If a LUN currently exists which is causing your snapshot to be busy, the lun snap usage command will also display this for you under the title of Active. However, it will not automatically display all the LUNs in all of the involved snapshots if more than one active LUN exists. To see the LUNs that are active on your storage system, use the following command:
This lists all of the LUNs active on your filer. Look for all of the LUNs that are defined and active for your affected volume, and destroy these LUNs using BEX GUI, or the 'lun destroy' function from the OnTap FilerView application or OnTap command line interface.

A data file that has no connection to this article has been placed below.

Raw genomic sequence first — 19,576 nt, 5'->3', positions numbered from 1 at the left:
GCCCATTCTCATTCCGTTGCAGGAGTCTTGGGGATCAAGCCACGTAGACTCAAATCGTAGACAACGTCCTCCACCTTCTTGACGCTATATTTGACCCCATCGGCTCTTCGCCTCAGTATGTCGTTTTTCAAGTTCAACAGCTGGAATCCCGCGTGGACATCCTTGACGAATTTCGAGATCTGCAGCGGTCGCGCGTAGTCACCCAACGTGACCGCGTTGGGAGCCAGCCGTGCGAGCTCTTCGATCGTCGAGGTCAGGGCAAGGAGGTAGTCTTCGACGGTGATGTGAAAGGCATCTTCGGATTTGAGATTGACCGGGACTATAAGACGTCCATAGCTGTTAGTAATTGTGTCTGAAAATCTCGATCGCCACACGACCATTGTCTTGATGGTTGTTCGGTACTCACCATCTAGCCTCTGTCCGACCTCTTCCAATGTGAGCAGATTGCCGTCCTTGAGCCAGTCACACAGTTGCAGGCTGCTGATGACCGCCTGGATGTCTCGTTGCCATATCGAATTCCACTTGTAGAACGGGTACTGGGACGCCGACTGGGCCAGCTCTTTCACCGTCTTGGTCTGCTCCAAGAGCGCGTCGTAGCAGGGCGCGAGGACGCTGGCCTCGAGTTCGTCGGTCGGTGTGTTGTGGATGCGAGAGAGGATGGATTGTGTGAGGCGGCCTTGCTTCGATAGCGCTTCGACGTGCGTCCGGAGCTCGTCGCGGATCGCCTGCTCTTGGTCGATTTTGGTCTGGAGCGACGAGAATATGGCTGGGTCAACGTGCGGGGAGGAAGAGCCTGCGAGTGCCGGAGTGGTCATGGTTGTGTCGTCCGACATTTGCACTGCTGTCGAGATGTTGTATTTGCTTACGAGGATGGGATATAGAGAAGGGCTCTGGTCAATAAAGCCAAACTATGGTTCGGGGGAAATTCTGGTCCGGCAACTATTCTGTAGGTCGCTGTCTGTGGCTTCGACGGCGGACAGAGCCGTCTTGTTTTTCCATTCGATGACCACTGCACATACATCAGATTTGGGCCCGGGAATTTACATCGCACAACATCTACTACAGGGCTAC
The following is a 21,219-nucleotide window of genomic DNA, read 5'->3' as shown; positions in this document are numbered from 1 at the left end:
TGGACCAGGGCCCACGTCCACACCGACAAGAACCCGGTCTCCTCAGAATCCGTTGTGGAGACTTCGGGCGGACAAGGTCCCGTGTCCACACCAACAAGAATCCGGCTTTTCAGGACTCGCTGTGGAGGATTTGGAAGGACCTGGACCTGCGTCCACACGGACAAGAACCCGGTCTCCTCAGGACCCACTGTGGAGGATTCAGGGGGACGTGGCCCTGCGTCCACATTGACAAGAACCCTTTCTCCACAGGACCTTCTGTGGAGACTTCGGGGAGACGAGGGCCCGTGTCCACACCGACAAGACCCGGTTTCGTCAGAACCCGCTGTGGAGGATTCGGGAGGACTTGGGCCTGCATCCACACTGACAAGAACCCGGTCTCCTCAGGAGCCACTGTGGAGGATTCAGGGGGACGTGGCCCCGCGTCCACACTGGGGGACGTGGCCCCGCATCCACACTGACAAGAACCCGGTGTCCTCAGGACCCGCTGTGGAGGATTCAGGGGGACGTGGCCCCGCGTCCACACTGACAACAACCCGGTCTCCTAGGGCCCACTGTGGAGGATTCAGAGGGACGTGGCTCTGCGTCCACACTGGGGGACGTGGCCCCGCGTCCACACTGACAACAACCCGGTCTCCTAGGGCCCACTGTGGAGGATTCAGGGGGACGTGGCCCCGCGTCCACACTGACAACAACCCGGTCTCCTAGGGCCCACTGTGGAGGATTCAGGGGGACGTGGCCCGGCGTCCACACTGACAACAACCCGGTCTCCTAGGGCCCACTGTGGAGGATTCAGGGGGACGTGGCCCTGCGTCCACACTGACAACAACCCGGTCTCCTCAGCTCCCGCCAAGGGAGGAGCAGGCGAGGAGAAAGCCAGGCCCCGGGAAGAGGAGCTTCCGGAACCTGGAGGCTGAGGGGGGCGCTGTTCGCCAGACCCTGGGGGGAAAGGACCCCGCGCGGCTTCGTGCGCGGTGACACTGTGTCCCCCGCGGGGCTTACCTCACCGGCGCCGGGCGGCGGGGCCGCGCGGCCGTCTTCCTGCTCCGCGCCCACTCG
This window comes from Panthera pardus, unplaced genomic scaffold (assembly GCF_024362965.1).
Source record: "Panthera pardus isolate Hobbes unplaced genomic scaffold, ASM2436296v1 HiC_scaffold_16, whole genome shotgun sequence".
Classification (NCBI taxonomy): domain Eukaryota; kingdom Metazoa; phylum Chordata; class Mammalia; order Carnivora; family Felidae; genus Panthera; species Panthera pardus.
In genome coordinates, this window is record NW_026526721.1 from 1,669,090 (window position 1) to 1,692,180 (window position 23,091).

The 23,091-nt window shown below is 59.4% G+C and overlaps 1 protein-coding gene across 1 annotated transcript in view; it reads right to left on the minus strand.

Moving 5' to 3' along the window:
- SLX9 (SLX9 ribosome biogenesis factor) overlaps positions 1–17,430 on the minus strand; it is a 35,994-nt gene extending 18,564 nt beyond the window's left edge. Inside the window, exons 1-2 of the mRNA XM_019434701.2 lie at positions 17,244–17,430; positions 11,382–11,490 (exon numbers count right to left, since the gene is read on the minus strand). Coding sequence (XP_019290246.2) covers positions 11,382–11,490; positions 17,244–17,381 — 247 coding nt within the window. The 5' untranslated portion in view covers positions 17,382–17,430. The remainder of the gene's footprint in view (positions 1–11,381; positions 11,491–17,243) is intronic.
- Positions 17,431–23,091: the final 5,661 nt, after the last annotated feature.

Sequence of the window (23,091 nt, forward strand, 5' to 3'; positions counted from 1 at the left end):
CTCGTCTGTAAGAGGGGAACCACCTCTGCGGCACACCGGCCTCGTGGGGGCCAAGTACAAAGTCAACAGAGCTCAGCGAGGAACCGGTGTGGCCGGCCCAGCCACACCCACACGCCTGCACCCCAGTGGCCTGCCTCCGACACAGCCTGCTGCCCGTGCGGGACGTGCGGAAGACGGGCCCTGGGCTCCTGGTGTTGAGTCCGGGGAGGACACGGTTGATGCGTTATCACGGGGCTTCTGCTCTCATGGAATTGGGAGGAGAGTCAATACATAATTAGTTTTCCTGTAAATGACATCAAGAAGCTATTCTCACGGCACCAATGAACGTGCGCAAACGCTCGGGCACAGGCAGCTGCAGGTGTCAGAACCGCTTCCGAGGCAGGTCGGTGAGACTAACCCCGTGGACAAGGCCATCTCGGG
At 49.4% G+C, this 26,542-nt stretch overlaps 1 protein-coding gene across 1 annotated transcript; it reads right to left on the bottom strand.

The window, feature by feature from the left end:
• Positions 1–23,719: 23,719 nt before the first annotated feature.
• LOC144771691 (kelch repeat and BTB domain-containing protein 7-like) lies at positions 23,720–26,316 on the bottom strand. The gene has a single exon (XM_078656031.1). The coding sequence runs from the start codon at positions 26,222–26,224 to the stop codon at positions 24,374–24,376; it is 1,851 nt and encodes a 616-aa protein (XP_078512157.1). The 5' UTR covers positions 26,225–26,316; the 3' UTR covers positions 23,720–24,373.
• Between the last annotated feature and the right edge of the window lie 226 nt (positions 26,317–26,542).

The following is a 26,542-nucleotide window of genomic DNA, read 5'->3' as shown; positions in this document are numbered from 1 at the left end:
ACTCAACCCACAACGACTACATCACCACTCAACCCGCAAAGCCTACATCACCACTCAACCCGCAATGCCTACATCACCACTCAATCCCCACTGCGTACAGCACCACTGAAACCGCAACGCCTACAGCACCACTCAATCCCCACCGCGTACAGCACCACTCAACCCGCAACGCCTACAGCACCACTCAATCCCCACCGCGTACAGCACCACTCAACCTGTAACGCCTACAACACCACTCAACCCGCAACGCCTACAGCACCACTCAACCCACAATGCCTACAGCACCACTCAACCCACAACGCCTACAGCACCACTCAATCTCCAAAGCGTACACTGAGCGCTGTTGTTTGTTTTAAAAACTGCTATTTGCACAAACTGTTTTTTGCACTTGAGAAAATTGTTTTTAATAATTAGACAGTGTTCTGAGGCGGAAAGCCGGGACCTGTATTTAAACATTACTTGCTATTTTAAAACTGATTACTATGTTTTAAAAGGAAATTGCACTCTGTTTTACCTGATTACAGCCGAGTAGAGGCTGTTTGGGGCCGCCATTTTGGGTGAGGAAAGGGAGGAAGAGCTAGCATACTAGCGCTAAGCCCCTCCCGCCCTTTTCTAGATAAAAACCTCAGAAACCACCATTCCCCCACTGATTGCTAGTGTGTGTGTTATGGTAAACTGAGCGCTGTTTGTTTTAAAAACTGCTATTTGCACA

The lun snap usage command will not necessarily display all of the snapshot LUN dependencies when multiple overlapping iSCSI LUNs have been created between Snapvault backups. When multiple overlapping LUN dependencies exist start by looking at the oldest snapshot first and resolving its dependencies by deleting snapshots in the order displayed in the lun snap usage command. If you encounter another snapshot that cannot be deleted due to LUN clone'or LUN - Busy, use the lun snap usage command on this snapshot and resolve its dependencies before moving forward.
In extreme situations, you may have a large number of snapshots/LUN dependencies that prevent you from easily cleaning up your storage. In these extreme cases it might be easier on the administrator to consider moving the backup to a new job name and volume. Please call Catalogic Software Technical support if you need further assistance.